Flagpost is a blog on current issues of interest to members of the Australian Parliament
Recent media reports indicated that Senator Jacquie Lambie intended to support the Government’s (now passed) tax cuts if the Government provided further assistance to help tackle homelessness in Tasmania.
In making her case, Senator Lambie referred to Tasmania’s outstanding housing debt to the Australian Government. Senator Lambie argued that the repayments and interest on this debt are detracting from the state’s ability to build further social housing and reduce housing waiting lists.
Senator Lambie’s call for Australian Government assistance follows reports last month that Tasmanian’s Housing Minister, Roger Jaensch intended to approach the Government... Read more...
On 14 March 2018, the Australian Bureau of Statistics (ABS) released their homelessness estimates, based on the 2016 Census of Population and Housing.
Under the ABS definition, a person is homeless if they do not have suitable accommodation alternatives and their current living arrangement:
is in a dwelling that is inadequate, or
has no tenure, or if their initial tenure is short and not extendable, or
does not allow them to have control of, and access to space for social relations.
The key homelessness estimates from the 2016 Census are that:
there were 116,427 people enumerated in the Census classified as being homeless on Census night (u... Read more...
The Australian Bureau of Statistics (ABS) has for the first time released official estimates of the prevalence of homelessness in Australia. The estimates, which are based on the ABS’s new definition of homelessness and methodology for estimating homelessness using census data, are provided for homelessness at the time of the 2001 and 2006 censuses. Estimates from the 2011 census are to be published on 12 November 2012. The ABS found that, as at the 2006 census, 89 728 Australians were homeless. This represents 0.5 per cent of the Australian population at that time and a rate of 45 homeless people for every 10 000 persons. At the 2001 census, the ABS estimates that 95 314 people were homeles... Read more...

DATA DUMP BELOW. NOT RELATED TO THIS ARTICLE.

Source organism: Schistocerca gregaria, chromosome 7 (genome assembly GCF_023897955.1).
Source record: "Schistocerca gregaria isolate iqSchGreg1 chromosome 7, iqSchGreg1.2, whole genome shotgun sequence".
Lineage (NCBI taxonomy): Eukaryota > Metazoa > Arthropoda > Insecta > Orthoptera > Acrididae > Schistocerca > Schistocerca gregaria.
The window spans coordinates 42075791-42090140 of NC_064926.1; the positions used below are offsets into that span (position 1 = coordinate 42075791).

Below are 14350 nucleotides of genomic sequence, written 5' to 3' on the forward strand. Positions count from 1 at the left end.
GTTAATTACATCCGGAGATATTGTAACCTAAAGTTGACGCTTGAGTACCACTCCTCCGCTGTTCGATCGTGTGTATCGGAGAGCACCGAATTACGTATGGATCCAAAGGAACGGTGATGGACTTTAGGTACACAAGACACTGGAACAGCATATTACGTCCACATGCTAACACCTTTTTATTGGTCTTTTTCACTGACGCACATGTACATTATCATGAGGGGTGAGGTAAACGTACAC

This week is National Homeless Persons’ Week. The theme title this year, MY Address: diversity in homelessness, seeks to draw attention to the many different people who are homeless for many different reasons. A previous FlagPost briefly considered the Australian Bureau of Statistics’ (ABS) current review of the way in which homeless people are counted in Australia. This review proposed a number of changes to the Counting the Homeless methodology with a view to improving estimates of the number of homeless Australians. The ABS has already introduced some initiatives that should help to improve the enumeration of the homeless population in the 2011 Census, to be conducted next Tuesday. Thes... Read more...
Counting the Homeless reports provide the most comprehensive picture of homelessness in Australia today. However, recently the Australian Bureau of Statistics (ABS) released a discussion paper that calls into question the methodology underpinning Counting the Homeless figures. In the paper, the ABS proposes a new methodology for estimating the number of homeless Australians which, if it were implemented, would result in a statistically significant reduction in the estimate of homeless Australians.For example, applying the ABS’s proposed methodology to 2006 census data reduces the number of homeless people by around 40 per cent, from 104 676 to 63 472 people. Using the methodology on 20... Read more...
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